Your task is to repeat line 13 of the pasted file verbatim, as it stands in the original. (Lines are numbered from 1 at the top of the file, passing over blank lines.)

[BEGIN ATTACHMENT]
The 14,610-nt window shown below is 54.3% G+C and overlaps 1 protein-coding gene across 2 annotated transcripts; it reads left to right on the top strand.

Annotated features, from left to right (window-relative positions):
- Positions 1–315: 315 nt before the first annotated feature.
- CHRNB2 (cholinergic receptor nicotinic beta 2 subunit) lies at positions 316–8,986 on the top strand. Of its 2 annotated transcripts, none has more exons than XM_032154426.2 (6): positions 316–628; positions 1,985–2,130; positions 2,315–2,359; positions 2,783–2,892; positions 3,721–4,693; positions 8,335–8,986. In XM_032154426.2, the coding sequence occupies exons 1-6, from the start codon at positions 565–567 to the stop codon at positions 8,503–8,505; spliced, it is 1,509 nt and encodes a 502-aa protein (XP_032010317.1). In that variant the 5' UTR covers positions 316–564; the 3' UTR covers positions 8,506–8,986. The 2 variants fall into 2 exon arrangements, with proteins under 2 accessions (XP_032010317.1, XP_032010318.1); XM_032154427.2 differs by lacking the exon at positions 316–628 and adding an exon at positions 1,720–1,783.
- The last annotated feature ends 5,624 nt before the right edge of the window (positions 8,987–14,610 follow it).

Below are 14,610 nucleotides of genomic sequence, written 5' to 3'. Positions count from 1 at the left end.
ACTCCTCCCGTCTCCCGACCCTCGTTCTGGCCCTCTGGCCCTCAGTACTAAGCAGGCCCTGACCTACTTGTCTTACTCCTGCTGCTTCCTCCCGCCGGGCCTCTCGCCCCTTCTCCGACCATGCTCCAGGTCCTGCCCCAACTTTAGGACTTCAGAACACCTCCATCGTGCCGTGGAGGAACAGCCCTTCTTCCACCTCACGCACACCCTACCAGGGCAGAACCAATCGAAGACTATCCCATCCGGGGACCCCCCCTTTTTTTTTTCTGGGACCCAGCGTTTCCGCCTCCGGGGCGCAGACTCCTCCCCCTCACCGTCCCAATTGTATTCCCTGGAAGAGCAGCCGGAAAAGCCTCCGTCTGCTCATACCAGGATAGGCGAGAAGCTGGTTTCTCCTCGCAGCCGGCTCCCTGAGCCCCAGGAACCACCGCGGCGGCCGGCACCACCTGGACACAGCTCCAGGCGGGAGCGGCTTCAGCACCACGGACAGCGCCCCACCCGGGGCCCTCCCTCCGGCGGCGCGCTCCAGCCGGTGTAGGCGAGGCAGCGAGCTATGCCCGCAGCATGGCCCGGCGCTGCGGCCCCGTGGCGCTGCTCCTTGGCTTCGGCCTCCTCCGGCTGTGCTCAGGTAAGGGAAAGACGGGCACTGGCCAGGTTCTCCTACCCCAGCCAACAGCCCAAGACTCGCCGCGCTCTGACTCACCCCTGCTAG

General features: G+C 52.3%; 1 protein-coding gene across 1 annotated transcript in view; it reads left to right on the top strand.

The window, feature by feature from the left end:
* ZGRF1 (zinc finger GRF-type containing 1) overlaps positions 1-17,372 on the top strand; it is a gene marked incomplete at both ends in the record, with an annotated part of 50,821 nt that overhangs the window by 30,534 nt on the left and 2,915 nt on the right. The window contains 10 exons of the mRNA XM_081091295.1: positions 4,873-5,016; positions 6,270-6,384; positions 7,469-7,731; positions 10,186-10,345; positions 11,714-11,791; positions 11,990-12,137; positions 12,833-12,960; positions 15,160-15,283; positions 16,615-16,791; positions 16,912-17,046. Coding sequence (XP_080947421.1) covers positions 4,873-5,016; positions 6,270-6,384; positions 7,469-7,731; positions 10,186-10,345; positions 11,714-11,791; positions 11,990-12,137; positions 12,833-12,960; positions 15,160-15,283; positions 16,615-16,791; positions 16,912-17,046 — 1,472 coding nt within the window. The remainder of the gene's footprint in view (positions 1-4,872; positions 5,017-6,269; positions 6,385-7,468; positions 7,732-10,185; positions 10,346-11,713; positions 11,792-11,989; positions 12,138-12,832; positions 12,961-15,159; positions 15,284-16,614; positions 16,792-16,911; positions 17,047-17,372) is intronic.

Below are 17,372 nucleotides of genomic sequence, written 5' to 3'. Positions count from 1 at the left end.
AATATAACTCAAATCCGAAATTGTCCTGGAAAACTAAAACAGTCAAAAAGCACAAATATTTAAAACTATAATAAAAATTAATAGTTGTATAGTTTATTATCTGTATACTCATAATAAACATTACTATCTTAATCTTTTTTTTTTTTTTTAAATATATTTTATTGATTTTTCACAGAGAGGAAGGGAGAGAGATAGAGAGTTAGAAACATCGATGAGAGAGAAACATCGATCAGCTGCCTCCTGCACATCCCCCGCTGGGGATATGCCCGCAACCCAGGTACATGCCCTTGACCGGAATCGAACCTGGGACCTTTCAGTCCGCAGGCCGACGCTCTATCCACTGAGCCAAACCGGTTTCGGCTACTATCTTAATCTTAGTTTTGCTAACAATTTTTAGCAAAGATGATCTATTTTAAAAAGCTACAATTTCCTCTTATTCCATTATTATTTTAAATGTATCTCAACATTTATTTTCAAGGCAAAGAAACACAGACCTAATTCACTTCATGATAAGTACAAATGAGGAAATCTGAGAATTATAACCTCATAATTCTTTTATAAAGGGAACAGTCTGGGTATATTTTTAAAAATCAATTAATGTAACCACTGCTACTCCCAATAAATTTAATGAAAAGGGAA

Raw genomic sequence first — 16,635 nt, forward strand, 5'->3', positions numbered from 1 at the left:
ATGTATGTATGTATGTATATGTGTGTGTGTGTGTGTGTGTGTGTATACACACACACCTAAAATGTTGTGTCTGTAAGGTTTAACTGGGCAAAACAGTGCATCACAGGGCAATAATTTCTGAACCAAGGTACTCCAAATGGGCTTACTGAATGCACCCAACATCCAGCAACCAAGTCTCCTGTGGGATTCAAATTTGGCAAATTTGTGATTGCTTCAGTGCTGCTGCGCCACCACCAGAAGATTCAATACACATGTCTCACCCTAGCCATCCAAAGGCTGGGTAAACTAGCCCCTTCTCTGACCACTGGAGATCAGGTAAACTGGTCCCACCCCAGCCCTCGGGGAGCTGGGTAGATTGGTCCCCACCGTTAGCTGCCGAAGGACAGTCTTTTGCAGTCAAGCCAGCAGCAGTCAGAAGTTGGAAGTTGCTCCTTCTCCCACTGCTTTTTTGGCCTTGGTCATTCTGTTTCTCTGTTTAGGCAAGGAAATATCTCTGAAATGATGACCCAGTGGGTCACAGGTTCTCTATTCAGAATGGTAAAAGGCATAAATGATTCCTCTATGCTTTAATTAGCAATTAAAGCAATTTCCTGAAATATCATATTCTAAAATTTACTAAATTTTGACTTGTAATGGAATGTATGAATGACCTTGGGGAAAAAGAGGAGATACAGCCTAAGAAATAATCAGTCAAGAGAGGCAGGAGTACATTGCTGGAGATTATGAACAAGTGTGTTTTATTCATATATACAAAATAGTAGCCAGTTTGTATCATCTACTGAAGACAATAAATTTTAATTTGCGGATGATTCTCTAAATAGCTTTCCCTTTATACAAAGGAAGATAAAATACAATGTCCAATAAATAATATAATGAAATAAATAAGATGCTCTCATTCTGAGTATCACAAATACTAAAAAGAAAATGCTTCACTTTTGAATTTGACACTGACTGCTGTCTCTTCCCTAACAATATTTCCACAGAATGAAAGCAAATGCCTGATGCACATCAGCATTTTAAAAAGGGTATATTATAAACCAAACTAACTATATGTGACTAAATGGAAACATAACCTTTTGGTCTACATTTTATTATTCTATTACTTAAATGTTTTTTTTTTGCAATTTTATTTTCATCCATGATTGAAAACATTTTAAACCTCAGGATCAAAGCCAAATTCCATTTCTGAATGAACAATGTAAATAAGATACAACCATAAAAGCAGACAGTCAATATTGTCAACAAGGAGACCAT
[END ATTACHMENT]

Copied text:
Raw genomic sequence first — 16,635 nt, forward strand, 5'->3', positions numbered from 1 at the left: